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Application of Polarimetry in Ocean Color Sensing

Mingrui Sun
Mingrui Sun
Graduate Student, Department of Chemistry
University of Georgia
ONLINE ONLY
Analytical Seminar

Phytoplankton constitute the base the of the aquatic food web and are a primary driver of biogeochemical processes in the ocean. The concentration of chlorophyll-α ([Chl-α]) were being used as a proxy to quantify phytoplankton activity in ocean. Its concentration in ocean can be obtained through analysis spectral bands variance in remote sensing reflectance measurement(e.g. SeaWIFS Chl-α algorithm), which was widely used for being the most efficient and cost effective method thanks to its ability to synoptic sampling in large area with high revisit frequency.1

Remote sensing of [Chl-α] has been difficult in coastal waters due to present of high concentration of terrestrial substances (e.g. mineral particles and humus). These substances contribute significantly to light absorption and scattering in water, but their concentration does not covary with Chl-α.2 Recent theoretical and empirical studies have shown polarimetry as an effective means to solving this problem by improving the understanding of optical property of costal water. 3,4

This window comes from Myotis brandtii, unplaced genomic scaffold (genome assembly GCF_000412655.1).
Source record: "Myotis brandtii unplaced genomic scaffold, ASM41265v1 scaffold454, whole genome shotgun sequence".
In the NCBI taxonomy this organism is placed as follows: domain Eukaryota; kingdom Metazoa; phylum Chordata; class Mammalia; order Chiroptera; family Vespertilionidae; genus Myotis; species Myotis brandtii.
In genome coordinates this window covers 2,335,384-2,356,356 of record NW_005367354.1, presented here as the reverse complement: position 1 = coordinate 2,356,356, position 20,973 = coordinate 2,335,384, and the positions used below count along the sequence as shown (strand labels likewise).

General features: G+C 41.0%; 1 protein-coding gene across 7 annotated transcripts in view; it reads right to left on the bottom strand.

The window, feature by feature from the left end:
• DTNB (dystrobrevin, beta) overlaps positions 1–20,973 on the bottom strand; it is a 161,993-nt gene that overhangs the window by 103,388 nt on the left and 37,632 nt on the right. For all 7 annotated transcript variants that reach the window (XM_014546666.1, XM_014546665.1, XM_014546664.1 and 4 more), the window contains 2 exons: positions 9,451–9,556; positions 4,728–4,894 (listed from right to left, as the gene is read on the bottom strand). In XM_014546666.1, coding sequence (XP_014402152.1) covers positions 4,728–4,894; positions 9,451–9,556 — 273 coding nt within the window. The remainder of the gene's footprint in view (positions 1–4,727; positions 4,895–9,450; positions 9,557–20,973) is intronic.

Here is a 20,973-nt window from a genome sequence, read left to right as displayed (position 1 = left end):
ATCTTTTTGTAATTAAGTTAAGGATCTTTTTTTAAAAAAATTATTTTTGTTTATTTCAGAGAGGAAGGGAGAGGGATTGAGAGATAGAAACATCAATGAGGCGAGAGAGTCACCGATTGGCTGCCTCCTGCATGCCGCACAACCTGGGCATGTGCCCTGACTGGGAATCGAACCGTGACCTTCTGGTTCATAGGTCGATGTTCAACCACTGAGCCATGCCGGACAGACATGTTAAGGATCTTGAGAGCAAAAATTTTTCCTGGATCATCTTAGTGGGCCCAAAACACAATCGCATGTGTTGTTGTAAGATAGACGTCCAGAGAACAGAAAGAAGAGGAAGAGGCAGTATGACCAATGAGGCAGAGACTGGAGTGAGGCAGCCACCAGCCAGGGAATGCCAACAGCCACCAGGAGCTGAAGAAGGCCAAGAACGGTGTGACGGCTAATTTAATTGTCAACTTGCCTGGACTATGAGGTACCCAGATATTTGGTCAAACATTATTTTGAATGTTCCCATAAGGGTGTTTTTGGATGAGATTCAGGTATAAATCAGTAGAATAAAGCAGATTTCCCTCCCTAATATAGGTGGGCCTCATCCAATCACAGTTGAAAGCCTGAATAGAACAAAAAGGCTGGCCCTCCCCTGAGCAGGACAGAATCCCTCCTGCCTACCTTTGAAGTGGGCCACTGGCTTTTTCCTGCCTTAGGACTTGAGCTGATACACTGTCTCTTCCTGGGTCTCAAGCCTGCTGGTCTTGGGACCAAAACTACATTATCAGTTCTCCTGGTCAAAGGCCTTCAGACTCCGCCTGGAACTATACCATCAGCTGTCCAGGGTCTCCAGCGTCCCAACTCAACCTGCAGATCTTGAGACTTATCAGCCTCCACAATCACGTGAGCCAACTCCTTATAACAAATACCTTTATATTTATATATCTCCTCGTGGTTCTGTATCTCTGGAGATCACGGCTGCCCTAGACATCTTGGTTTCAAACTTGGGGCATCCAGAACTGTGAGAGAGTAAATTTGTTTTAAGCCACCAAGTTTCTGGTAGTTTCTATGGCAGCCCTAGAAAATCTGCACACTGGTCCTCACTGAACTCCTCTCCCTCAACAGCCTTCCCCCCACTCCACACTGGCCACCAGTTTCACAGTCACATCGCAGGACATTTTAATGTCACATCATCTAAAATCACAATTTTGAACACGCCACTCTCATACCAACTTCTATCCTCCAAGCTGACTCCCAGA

Citation:

1. Zheng, G. & DiGiacomo, P. M. Remote sensing of chlorophyll-a in coastal waters based on the light absorption coefficient of phytoplankton. Remote Sens. Environ. 201, 331–341 (2017).

2. Jamet, C. et al. Going Beyond Standard Ocean Color Observations: Lidar and Polarimetry. Front. Mar. Sci. 6, (2019).

3. Chami, M. & Platel, M. D. Sensitivity of the retrieval of the inherent optical properties of marine particles in coastal waters to the directional variations and the polarization of the reflectance. J. Geophys. Res. Ocean. 112, 9494–9509 (2007).

4. Ibrahim, A., Gilerson, A., Chowdhary, J. & Ahmed, S. Retrieval of macro- and micro-physical properties of oceanic hydrosols from polarimetric observations. Remote Sens. Environ. 186, 548–566 (2016).

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